Hessinger is on the job
HOLLYWOOD — Screen Actors Guild’s last CEO, Bob Pisano, started his new job on Sept. 10, 2001.
Today, AFTRA’s outgoing topper, Greg Hessinger, officially assumes Pisano’s old office.
Privately, Pisano would sometimes refer to this inauspicious start date with a wry look and a heavy sigh, as if it alone explained everything you needed to know about his bumpy 3½ years at SAG: Nobody could have known it at the time, but his tenure turned out to be somewhat cursed from the start.
In fact, Hessinger faces many of the same problems, Pisano faced, but with what’s likely to be a much shorter honeymoon period than Pisano’s.
SAG watchers believe the key factor in how Hessinger’s tenure plays out will be the September elections for officers and board members. Allies of current prexy Melissa Gilbert — who advocates a pragmatic course — control the board room, but have seen their majority erode in the two most recent elections to the Membership First faction, which advocates a more aggressive stance.
No presidential candidates have been announced yet, but Gilbert would represent a formidable incumbent, given that she’s won two two-year terms as president. The election will likely turn on such divisive issues as SAG’s inability to boost DVD residuals in its most recent film-TV contract.
Hessinger is inheriting a union whose interactive contract with vidgame companies is on its third extension, and whose membership has OK’d a strike authorization. If the union doesn’t get meaningful gains in pay or make progress on residuals, things could quickly get hairy.
Hessinger’s also taking the reins of a union that allowed its oversight of the major talent agencies to lapse three years ago, when members refused to approve a Pisano-backed revision of SAG’s Master Franchise Agreement. He’s also overseeing a guild that narrowly refused a dues increase last year and a merger with sister union the American Federation of Television & Radio Artists two years ago.
Hessinger headed AFTRA for five years; he campaigned for the 2003 merger with SAG. In the wake of the defeat of that effort, he spearheaded a cost-cutting effort at AFTRA.
Gilbert and her board allies handpicked Hessinger as Pisano’s successor — a move that generated opposition among the anti-Pisano and anti-merger factions of the board. But the votes against Hessinger weren’t so much an expression of opposition to Hessinger as they were dissatisfaction with the secrecy of the process, one board member explained.
Hessinger’s initial entry into SAG has been helped by the positive impressions he’s generated from his handling much of the film-TV contract negotiations last winter and from his pledges of honesty and transparency at last month’s SAG membership meeting in Beverly Hills. During that event, he was vague when pressed about the possibility of another run at merging with AFTRA — an indication that many months are likely to pass before the divisive issue is pushed again.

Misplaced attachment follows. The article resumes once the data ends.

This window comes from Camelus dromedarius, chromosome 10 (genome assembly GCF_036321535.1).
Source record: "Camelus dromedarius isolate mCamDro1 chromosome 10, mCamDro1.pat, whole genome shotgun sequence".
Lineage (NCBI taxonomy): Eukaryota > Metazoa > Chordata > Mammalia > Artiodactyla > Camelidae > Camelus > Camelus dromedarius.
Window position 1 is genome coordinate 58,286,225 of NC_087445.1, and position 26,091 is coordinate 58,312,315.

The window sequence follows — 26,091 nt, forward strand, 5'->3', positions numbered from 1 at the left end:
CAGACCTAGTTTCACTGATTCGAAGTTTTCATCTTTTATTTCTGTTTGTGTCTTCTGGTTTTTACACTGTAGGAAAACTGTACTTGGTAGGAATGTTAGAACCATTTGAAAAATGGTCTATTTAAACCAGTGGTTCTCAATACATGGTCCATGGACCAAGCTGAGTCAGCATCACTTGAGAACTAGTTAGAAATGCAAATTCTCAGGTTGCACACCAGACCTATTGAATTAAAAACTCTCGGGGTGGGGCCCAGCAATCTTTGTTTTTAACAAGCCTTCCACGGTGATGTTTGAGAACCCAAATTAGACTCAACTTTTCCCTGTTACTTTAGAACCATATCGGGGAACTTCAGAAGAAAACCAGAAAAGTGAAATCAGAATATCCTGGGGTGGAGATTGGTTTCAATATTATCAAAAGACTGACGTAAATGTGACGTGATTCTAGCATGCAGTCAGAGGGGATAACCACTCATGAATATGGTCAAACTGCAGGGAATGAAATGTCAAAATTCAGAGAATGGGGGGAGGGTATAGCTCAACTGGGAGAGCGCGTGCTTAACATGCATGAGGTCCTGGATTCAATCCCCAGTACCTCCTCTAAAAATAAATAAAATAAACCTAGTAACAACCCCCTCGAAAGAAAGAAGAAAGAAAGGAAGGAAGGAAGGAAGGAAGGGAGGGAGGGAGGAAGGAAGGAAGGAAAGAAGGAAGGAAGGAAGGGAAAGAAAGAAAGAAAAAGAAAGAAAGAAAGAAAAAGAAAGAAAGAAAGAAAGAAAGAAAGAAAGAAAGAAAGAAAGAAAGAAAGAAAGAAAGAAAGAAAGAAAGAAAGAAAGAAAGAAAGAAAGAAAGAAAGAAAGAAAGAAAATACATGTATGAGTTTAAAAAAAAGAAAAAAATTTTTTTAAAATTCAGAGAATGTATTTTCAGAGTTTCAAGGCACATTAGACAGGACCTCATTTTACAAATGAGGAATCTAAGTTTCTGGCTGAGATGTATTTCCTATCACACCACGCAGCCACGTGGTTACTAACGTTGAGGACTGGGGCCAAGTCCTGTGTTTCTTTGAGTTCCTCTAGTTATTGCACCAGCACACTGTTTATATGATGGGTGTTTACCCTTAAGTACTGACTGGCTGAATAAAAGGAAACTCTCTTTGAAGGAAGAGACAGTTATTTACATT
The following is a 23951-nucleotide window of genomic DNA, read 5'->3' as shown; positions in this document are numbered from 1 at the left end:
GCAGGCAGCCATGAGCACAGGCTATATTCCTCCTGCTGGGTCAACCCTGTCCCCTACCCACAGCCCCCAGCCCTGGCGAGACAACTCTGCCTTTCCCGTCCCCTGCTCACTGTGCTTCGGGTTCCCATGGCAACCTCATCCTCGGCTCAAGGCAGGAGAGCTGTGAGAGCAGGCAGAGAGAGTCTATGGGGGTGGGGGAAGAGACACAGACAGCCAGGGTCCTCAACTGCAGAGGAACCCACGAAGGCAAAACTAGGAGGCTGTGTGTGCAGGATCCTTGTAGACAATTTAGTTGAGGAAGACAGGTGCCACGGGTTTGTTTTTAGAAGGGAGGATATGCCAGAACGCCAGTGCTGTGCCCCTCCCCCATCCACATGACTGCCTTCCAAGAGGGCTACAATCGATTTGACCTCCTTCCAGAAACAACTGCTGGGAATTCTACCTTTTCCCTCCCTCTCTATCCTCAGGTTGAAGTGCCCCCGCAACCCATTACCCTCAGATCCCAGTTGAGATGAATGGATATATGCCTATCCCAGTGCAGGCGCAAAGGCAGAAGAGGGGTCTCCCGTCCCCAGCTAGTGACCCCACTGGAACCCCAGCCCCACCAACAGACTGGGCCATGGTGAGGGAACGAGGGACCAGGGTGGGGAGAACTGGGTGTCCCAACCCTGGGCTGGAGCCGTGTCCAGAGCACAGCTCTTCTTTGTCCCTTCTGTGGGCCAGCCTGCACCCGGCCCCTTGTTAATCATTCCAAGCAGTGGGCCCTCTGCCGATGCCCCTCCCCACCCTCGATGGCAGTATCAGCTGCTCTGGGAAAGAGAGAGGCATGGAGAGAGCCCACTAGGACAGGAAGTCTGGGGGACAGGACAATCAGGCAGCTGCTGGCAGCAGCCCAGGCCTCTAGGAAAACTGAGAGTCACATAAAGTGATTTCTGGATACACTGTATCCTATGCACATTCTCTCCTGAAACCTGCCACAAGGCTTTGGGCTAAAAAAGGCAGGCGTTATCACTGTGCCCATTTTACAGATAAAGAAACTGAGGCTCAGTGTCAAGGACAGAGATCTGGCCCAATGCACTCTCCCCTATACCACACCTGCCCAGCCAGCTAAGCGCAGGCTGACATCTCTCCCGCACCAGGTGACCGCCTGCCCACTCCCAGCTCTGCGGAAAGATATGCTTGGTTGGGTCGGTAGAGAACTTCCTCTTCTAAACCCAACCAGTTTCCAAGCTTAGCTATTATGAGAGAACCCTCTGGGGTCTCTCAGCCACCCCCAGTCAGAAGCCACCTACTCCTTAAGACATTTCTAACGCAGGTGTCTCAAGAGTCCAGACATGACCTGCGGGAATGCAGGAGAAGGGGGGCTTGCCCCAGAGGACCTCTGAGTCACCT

As long as Hessinger doesn’t start out pushing a merger, he’s likely to operate in a far less hostile environment than Pisano did. During the last year of Pisano’s tenure, conflict-of-interest allegations stemming from Pisano’s post on the board of Netflix poisoned what was already a rocky relationship with the board.
SAG conducted internal and external reviews by counsel and in all cases found no conflict; last December, a federal judge threw out a conflict-of-interest suit calling for the removal of Pisano as the union’s chief negotiator.
Nevertheless, the hostility led to three attempts by the Membership First faction of SAG to oust Pisano as lead negotiator. The inability of SAG to achieve any major advancement on DVD residuals in the new film-TV contract (mirroring the new Directors Guild and Writers Guild contracts last fall) may have been what prompted 23% of SAG members to vote against ratifying the pact.
Hessinger, 39, comes into the post sans major baggage. He provoked some grumbling during the run-up to the merger vote, as AFTRA devoted resources to competing with SAG for contracts on shows shot on digital, even though AFTRA has been unable to organize much of cable TV.
Calling Hessinger an “expert who can hit the ground running,” SAG secretary-treasurer James Cromwell said he hoped that “healing could begin so we can get on to the real work of this union.”
However, Cromwell also cautioned that “if Greg Hessinger is asked to do the bidding of the Hollywood board rather than what he believes is in the best interest of the membership as a whole, then we will have a repeat of the Pisano fiasco — for no reason at all.”
Hessinger, who carries a reputation for remaining unflappable, joined AFTRA as assistant national director for news/broadcast in 1998, then succeeded Bruce York as national exec director two years later amid the SAG/AFTRA strike against advertisers.